Held at: Historic Carversville Society [Contact Us]P.O. Box 41, Carversville, PA
This is a finding aid. It is a description of archival material held at the Historic Carversville Society. Unless otherwise noted, the materials described below are physically available in their reading room, and not digitally available through the web.
Overview and metadata sections
"The rural village of Carversville [Bucks County, Pennsylvania] was a Lenni Lenape gathering place which they called Aquetong, or "many springs", over 300 years ago when William Penn granted tracts to his steward, James Harrison, and to Joseph Pike. Harrison, who never saw the property, deeded his 500 acres to Randall Blackshaw and the Pike tract was divided into four 100-acre parcels.
"The village was first surveyed in 1702 after families had begun arriving on horseback. By 1730 roads had been cut into the forests so settlers could haul out wool and farm produce and bring in lumber that was being rafted down the Delaware River from Upper Pennsylvania.
"Originally called Indian Village, the town was later named Mill Town, later Milton and finally, in 1833, Carversville. The latter name was borrowed from the postmaster whose last name was Carver.
"A center of commerce from its inception, Carversville boasted such diverse enterprises as Stovers Mill, the Fretz Mill, the Carver Mill, the Suggin Bag manufactory, a sash and blind mill and the famous Roram Hat factory.
"In 1859 the Excelsior Normal Institute was founded on the hill overlooking the Village. The five-story stone building became a well-known school which turned out scholars until it fell on hard times in the late 19th century. Until its demise, students could peer down at the thriving village served by stagecoaches from the railroads at Doylestown and nearby Bull's Island, N.J., just three miles away. When the teaching ended, the pleasure began as the building became a resort. Its lifespan , too, was short-lived. The final use for the property was as the Carversville Christian Orphanage. The building was razed in the mid 1900s, but its legacy is intact thanks to the research of it's [late] tenant, Edwin "Ned" Harrington, the Village's official historian.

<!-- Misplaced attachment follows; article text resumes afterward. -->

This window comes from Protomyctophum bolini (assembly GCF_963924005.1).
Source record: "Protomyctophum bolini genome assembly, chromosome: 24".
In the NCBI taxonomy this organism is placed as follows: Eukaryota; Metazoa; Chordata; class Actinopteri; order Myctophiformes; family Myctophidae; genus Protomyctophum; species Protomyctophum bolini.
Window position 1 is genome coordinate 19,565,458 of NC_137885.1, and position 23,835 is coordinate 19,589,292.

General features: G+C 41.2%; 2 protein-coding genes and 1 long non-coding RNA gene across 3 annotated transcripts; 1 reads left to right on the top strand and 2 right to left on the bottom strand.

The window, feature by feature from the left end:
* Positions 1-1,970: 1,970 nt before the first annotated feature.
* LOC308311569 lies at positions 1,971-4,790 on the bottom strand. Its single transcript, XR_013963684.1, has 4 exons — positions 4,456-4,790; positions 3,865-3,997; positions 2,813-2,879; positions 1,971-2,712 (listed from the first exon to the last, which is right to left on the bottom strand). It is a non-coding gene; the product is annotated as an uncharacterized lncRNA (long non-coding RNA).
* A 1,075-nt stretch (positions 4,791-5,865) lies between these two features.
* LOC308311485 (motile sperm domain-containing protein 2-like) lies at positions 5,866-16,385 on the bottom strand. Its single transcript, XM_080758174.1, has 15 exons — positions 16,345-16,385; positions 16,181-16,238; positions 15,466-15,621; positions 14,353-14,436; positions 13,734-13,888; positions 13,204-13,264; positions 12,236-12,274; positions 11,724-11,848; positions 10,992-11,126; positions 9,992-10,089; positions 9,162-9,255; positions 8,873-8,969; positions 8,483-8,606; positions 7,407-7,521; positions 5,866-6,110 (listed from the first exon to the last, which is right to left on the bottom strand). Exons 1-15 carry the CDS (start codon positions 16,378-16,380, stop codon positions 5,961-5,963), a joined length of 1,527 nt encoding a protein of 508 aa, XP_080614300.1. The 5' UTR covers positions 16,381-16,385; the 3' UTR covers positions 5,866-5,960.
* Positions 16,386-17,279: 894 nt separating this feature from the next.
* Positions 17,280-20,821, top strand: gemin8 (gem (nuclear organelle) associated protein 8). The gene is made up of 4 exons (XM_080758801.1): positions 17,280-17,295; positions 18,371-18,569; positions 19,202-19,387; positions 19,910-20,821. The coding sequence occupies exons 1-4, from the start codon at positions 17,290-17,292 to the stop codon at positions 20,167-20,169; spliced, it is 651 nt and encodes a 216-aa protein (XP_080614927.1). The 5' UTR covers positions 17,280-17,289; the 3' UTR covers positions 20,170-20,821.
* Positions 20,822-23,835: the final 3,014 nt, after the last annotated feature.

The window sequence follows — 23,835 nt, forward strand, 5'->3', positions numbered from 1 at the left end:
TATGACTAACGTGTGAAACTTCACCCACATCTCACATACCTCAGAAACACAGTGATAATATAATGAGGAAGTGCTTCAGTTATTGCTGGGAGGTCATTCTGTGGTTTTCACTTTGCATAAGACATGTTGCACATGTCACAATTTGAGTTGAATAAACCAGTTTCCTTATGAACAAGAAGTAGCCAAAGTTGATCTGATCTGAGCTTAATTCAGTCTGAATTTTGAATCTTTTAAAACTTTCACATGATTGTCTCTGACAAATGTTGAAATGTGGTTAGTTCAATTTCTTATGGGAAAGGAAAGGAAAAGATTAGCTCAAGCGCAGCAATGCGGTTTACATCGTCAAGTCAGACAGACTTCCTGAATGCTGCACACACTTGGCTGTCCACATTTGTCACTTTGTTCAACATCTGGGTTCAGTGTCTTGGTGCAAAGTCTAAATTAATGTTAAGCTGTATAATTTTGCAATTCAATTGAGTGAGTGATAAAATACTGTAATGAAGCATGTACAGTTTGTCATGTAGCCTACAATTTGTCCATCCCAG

"The Presbyterian Church, founded in 1872 has disbanded; the building is now a private home. The older Christian Church (1838) still serves the spiritual and social needs of many of the villagers...
"Carversville is a prime example of a 19th Century farming community and this earned it National Register of Historic Places status from the Department of Interior in 1979. Officially, the Village became "historic." Carversville was one of the first districts to be so honored and it is now under the protection of federal, state and local laws that regulate changes made to any building which may destroy its historic value."
Quoted text from "History." Accessed April 16, 2013. http://www.carversville.com/history/index.html
This collection consists of house histories for properties located within the Carversville Historic District. Most of the histories were compiled by the Heritage Conservancy. One or more were researched by independent historic preservation consultants. The histories, organized by address, are bound reports that include narrative descriptions, contemporary photographic print-outs, and copies of historic primary source documents.
Also available at Historic Carversville Society are descriptions of structures in Carversville generated during a historic site survey of the district, circa 1979. These descriptions are compiled in a binder labeled "Carversville Historic District Narrative Description of Structures." The properties are organized by road (following a progression from the beginning point of the Historic District in a clockwise manner along one side of a road to the edge of the historic district, then across and back the other side). Included are short descriptions of homes, built dates, and mostly contemporary photographs as well as some older photographs.
Summary descriptive information on this collection was compiled in 2012-2014 as part of a project conducted by the Historical Society of Pennsylvania to make better known and more accessible the largely hidden collections of small, primarily volunteer run repositories in the Philadelphia area. The Hidden Collections Initiative for Pennsylvania Small Archival Repositories (HCI-PSAR) was funded by a grant from The Andrew W. Mellon Foundation.
This is a preliminary finding aid. No physical processing, rehousing, reorganizing, or folder listing was accomplished during the HCI-PSAR project.
In some cases, more detailed inventories or finding aids may be available on-site at the repository where this collection is held; please contact Historic Carversville Society directly for more information.
- Historic Carversville Society
- Finding Aid Author
- Finding aid prepared by Celia Caust-Ellenbogen and Faith Charlton through the Historical Society of Pennsylvania's Hidden Collections Initiative for Pennsylvania Small Archival Repositories
- This preliminary finding aid was created as part of the Historical Society of Pennsylvania's Hidden Collections Initiative for Pennsylvania Small Archival Repositories. The HCI-PSAR project was made possible by a grant from The Andrew W. Mellon Foundation.
- Access Restrictions
Contact Historic Carversville Society for information about accessing this collection.